Tag: labor arbitrage

Google Touts Programmers 10 Times More Productive | Sherpas in Blue Shirts

Are you looking to increase productivity at your company? Google believes that its engineers are 10 times more productive than a typical engineer or programmer. On its surface, that sounds astounding. Yet, Google believes this to be the case. Is it that the people Google hires are 10 times smarter? That doesn’t make sense. We know the distribution curve of IQ means there is no such thing as someone 10 times smarter. So, something else is going on here. What is it?

Let’s take Google’s claims at face value. Here’s how they make their claim a reality. Google hires smart people and then puts them into an environment with accelerators (such as cloud, automation, integration tools and agile product disciplines) that enable them to be 10 times more productive. The results are astounding both in impact and cost to operate.

Let’s compare this this impact to the other most important factor that shaped the market for the last 20 years: labor arbitrage. If you can move work offshore to a third-party service provider, they can pay workers between 20-60 percent of what is paid to onshore workers. After taking into consideration service provider profit margins and overhead, on an hourly cost comparison, this realizes savings of 20-30 percent. If we just compare the cost savings to Google’s claim of 10 times greater productivity, the benefits dwarf those of the arbitrage model.

US Manufacturing | The Reshoring Is Real, The Jobs Are Not | In the News

As costs rise in developing countries, and automation eliminates the most mindless tasks, some manufacturing and service businesses are going home—but with greatly reduced labor needs.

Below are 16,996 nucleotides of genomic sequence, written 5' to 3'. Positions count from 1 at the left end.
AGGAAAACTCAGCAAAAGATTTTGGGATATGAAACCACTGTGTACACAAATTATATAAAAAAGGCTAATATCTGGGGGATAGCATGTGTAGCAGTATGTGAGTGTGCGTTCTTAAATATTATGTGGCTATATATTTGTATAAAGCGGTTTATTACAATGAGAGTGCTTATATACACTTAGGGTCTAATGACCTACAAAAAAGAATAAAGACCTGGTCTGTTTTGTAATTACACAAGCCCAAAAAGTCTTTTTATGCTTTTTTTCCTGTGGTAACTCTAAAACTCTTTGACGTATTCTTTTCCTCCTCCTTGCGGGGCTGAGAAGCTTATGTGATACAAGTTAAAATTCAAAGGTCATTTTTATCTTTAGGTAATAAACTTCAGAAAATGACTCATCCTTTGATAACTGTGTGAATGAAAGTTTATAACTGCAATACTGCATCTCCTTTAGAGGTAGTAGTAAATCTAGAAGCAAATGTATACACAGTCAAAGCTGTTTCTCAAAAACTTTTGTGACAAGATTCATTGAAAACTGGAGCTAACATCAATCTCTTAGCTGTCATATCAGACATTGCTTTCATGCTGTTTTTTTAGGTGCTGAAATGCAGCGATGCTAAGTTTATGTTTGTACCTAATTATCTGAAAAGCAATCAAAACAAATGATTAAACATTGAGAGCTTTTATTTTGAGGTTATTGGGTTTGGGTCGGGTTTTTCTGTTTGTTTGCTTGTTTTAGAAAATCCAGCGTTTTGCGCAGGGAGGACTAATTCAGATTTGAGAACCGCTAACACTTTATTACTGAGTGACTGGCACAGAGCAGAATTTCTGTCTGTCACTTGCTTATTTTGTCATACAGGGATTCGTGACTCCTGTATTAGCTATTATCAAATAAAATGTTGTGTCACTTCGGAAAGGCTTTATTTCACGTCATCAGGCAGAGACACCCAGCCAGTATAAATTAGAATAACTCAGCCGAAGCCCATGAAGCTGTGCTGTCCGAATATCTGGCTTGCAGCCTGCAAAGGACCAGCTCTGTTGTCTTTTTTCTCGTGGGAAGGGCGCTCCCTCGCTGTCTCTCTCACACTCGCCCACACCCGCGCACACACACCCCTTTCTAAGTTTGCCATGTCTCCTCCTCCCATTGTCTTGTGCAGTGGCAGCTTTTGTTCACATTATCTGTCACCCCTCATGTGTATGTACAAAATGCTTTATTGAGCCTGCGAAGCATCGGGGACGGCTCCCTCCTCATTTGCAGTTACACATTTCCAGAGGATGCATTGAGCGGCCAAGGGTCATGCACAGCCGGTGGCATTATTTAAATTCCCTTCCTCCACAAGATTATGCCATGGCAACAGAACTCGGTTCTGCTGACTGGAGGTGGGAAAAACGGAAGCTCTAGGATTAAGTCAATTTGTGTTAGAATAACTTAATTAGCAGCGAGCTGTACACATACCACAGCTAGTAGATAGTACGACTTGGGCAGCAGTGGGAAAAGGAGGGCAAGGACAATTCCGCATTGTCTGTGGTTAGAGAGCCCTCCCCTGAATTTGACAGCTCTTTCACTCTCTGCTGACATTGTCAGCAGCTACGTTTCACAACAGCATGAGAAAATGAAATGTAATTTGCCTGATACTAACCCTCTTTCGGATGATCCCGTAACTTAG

A different equation pertains to reshoring decisions on white-collar work. Shipping is irrelevant when the product is database management or help-desk assistance. Wage growth has slowed with the growing supply of educated graduates in key outsource countries, says Michel Janssen, Dallas-based chief of research at consultant Everest Group. India’s university student population has more than doubled since 2008, to 25 million, dampening their elders’ pay demands. “We predicted that the labor arbitrage for service outsourcing would be finished by 2015–2020,” Janssen says. “Now we expect it to be there until 2040–2050.”

Read more in Global Finance 

No, India’s High Tech Labor Isn’t Leaving The U.S. For Bangalore | In the News

If Silicon Valley thought that crackdowns on immigration in the U.S. would mean their favorite foreign worker would be hightailing it back to Bangalore, they are wrong.

Over the next three to five years, India will need around 40% less people than they current need for their labor arbitrage-based work, meaning outsourcing, or moving tech related service jobs to where the service can be done cheaper. Second, the real software and digital tech talent usually needs to be located in IT India’s main markets, which are the U.S. and Europe. Third, IT India has “over-hired” entry level computer science graduates and have too many mid-level employees who need training for the digital worlds being created on the backs of new technology like blockchain and artificial intelligence. The result is the continual churn of India’s IT employee base back home, says Peter Bendor-Samuel, CEO of the Everest Group, a global consulting firm with its headquarters in Dallas.